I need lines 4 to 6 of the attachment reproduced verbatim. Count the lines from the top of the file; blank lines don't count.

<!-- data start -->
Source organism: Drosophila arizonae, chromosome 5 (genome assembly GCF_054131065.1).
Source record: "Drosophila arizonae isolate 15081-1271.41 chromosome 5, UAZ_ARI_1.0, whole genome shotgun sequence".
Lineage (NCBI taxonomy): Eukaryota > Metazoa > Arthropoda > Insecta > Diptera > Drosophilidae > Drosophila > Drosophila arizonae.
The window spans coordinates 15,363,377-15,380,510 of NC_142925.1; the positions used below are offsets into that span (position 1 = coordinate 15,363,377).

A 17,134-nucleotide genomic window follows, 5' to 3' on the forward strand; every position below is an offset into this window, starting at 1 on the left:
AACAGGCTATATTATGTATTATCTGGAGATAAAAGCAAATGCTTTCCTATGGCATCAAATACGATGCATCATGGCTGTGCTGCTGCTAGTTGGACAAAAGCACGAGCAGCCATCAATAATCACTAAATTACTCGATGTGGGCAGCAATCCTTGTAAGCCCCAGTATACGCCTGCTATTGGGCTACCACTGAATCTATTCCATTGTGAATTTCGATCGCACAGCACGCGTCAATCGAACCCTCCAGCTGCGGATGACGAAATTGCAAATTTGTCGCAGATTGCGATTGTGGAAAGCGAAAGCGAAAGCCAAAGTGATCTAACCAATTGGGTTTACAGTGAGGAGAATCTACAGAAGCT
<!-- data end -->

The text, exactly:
The window spans coordinates 15,363,377-15,380,510 of NC_142925.1; the positions used below are offsets into that span (position 1 = coordinate 15,363,377).

A 17,134-nucleotide genomic window follows, 5' to 3' on the forward strand; every position below is an offset into this window, starting at 1 on the left:
AACAGGCTATATTATGTATTATCTGGAGATAAAAGCAAATGCTTTCCTATGGCATCAAATACGATGCATCATGGCTGTGCTGCTGCTAGTTGGACAAAAGCACGAGCAGCCATCAATAATCACTAAATTACTCGATGTGGGCAGCAATCCTTGTAAGCCCCAGTATACGCCTGCTATTGGGCTACCACTGAATCTATTCCATTGTGAATTTCGATCGCACAGCACGCGTCAATCGAACCCTCCAGCTGCGGATGACGAAATTGCAAATTTGTCGCAGATTGCGATTGTGGAAAGCGAAAGCGAAAGCCAAAGTGATCTAACCAATTGGGTTTACAGTGAGGAGAATCTACAGAAGCT